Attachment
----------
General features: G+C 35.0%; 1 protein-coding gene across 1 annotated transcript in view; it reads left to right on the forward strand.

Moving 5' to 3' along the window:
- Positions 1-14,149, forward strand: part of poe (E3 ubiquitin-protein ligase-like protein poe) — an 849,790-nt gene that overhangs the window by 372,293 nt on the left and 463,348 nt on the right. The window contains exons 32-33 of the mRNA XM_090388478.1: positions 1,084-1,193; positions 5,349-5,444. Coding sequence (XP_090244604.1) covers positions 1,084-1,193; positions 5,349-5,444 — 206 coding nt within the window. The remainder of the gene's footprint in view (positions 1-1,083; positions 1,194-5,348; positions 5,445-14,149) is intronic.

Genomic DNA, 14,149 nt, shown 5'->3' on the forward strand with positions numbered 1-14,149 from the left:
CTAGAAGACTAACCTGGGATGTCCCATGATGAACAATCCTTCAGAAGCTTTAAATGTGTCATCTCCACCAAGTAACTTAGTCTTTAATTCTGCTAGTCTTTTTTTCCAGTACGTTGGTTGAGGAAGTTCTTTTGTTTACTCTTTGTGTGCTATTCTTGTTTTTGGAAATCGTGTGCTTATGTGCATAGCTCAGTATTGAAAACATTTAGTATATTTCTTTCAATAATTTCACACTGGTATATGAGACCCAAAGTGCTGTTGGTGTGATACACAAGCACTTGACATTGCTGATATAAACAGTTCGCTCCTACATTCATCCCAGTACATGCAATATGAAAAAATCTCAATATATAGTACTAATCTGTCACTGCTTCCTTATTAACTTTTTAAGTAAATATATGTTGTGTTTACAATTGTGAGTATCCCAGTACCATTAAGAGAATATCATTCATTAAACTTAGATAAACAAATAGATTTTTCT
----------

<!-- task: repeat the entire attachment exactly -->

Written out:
General features: G+C 35.0%; 1 protein-coding gene across 1 annotated transcript in view; it reads left to right on the forward strand.

Moving 5' to 3' along the window:
- Positions 1-14,149, forward strand: part of poe (E3 ubiquitin-protein ligase-like protein poe) — an 849,790-nt gene that overhangs the window by 372,293 nt on the left and 463,348 nt on the right. The window contains exons 32-33 of the mRNA XM_090388478.1: positions 1,084-1,193; positions 5,349-5,444. Coding sequence (XP_090244604.1) covers positions 1,084-1,193; positions 5,349-5,444 — 206 coding nt within the window. The remainder of the gene's footprint in view (positions 1-1,083; positions 1,194-5,348; positions 5,445-14,149) is intronic.

Genomic DNA, 14,149 nt, shown 5'->3' on the forward strand with positions numbered 1-14,149 from the left:
CTAGAAGACTAACCTGGGATGTCCCATGATGAACAATCCTTCAGAAGCTTTAAATGTGTCATCTCCACCAAGTAACTTAGTCTTTAATTCTGCTAGTCTTTTTTTCCAGTACGTTGGTTGAGGAAGTTCTTTTGTTTACTCTTTGTGTGCTATTCTTGTTTTTGGAAATCGTGTGCTTATGTGCATAGCTCAGTATTGAAAACATTTAGTATATTTCTTTCAATAATTTCACACTGGTATATGAGACCCAAAGTGCTGTTGGTGTGATACACAAGCACTTGACATTGCTGATATAAACAGTTCGCTCCTACATTCATCCCAGTACATGCAATATGAAAAAATCTCAATATATAGTACTAATCTGTCACTGCTTCCTTATTAACTTTTTAAGTAAATATATGTTGTGTTTACAATTGTGAGTATCCCAGTACCATTAAGAGAATATCATTCATTAAACTTAGATAAACAAATAGATTTTTCT